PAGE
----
A Bittersweet Goodbye to The Host of “The Daily Show”
Earlier this month “The Daily Show” host, Jon Stewart announced his resignation as host of the show at the end of the year. While I still consider myself to be in a period of mourning, this announcement has allowed me to understand the impact political satires has had on the way I consume media and understand the world. He allowed the Don Lemons and Bill O’Reilly’s of the world to incessantly run their mouths while creatively and tactfully keeping it real and calling a spade, a spade.
“The Daily Show” operates as a commentary of sorts, with real news headlines cleverly manipulated to expose the contradictions and absurdities of certain opinions and ideologies. Segments such as “IndecisionX” and “Guantanmo Baywatch” are staple segments that play off of problems that we consistently seem to be talking about. Accompanied with these commentaries, Stewart regularly brings in political figures, celebrities, authors and other figures for conversations on their latest work. While this may be the more “serious” aspect of the show, the conversations are never dull and his guests come with good spirits.
Most of Stewart’s famous commentary comes shortly after breaking news events and I often find myself alternating between aggressive nodding and uncontrollable laughter during his commentary. It reminds me that I’m not alone in my opinions and that there are people who view the world in a similar light to myself.
Stewart’s tenure on the daily show is coming up on 17 years. Naturally, he has been there through all the ups and downs and has carried many through tough times. These years have allowed Stewart to maintain a rapport with his loyal audience, which has given him a sufficient amount of influence over opinions. I respect Stewart because I believe his power has been used for the greater good, since we have seen that those in positions of power often sell-out. He’s given the Bush family a run for their money, has been labeled a “self-hating Jew” for his opinion on Israel and has helped deconstruct the absurdity of Islamophobic rhetoric.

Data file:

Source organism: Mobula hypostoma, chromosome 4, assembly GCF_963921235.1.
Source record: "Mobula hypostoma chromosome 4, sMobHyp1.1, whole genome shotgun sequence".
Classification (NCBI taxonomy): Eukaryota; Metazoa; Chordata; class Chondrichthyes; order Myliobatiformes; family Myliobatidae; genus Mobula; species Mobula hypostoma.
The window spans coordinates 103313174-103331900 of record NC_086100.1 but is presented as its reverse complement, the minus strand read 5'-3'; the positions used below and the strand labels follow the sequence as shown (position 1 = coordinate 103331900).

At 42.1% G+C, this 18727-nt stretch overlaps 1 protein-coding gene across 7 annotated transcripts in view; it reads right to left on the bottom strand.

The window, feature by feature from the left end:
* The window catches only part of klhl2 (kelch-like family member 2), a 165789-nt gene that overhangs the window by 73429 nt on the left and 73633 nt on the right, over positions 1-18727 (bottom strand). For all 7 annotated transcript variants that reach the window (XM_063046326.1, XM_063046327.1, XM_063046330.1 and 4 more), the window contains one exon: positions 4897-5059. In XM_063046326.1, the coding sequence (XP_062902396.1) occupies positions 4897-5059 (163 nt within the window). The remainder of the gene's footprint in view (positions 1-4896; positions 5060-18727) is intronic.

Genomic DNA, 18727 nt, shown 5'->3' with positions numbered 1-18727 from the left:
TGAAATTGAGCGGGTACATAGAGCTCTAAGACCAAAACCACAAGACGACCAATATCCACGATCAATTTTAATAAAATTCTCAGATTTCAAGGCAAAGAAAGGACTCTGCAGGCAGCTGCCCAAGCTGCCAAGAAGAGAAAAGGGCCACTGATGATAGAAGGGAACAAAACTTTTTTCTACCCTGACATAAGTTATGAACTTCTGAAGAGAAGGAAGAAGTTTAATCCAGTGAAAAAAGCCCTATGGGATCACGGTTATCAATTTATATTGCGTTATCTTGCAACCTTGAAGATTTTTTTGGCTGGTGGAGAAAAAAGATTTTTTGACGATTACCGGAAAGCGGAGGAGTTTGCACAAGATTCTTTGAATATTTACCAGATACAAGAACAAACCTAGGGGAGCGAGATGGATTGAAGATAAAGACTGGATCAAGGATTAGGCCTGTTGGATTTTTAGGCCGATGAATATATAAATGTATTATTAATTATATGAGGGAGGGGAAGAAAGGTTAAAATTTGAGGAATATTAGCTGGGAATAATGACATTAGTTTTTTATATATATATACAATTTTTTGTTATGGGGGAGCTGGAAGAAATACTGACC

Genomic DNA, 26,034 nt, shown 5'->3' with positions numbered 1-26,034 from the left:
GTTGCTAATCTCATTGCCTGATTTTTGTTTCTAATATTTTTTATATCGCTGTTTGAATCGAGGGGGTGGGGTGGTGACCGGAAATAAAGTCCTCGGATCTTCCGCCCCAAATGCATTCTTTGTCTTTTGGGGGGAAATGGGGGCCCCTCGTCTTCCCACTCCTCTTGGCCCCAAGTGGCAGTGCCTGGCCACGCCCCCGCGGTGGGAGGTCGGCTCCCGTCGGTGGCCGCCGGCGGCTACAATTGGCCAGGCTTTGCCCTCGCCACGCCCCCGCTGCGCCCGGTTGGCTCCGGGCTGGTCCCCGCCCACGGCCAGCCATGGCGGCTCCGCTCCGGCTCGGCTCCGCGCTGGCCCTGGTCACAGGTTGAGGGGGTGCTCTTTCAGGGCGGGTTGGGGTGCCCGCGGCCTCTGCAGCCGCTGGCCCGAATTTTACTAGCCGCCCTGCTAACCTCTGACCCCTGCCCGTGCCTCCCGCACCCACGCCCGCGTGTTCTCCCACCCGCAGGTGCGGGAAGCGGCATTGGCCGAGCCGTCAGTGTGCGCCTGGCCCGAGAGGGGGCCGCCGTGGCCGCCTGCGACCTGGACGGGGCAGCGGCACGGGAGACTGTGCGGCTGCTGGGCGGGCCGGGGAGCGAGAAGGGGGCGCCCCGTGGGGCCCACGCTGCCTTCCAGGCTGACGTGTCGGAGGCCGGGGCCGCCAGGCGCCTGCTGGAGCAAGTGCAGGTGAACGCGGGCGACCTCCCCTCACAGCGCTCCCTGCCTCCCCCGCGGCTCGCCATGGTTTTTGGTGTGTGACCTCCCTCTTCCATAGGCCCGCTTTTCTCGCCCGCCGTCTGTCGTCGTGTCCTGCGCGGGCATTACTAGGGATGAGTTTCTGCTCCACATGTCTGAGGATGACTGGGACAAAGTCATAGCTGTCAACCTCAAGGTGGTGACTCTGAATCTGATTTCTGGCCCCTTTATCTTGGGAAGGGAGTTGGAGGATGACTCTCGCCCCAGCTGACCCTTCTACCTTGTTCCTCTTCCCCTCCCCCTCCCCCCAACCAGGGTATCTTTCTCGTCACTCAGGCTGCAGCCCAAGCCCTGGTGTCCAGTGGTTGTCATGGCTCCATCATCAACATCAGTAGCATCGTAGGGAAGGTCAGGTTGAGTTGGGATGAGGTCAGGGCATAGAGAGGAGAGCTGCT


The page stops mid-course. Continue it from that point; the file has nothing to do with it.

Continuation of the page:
While his views are controversial to some, he is a personality that is relatable to so many. Once my mom forwarded me an email she wrote to Jon Stewart after his coverage on the Gaza war last summer. He doesn’t just speak to liberal college students, but he brings generations together through his ability to deconstruct headlines and rhetoric. His opinions have resonated with frustrated consumers of American media and whose opinions on events and personalities are appreciated.
Much of my grief about Stewart leaving the show is selfish. As someone with limited agency, I want someone in a high-profile position who encourages critical evaluation instead of blanket acceptance. Media as a whole lacks this, it contradicts its entire existence.
If you feel that Stewart didn’t represent your voice or opinion, I urge you to appreciate at his style rather than his content. While there are questions and issues that leave us heavy-hearted, or with fried brains, the humor and light-hearted comedy he brings to many of these topics make them more digestible.
Many have argued that it is Stewart’s time to leave, and after 16 years we need a younger face as the host of “The Daily Show.” And this argument is very valid – we need to give an opportunity to a younger personality so that in 20 years we have another personality so revered in the political satire community.
Obviously, the subsequent question is: who will replace Stewart? There is no doubt that there are many who are more than qualified to take his position – many of which are current correspondents on his show. At the end of the day, whoever replaces Stewart will no doubt do a fantastic job. There are plenty of personalities who have potential to change the way people consume media, like Stewart did in his capacity as host. After his stint as the director of “Rosewater,” I have faith that Stewart will continue to inspire people around the world to critically look at information that is shot to us in through the media. Change is uncomfortable, but necessary. I have hope for the future of “The Daily Show” and Jon Stewart – neither has let me down yet.
Aliza Asad is a third-year public health policy and international studies double major. She can be reached at email@example.com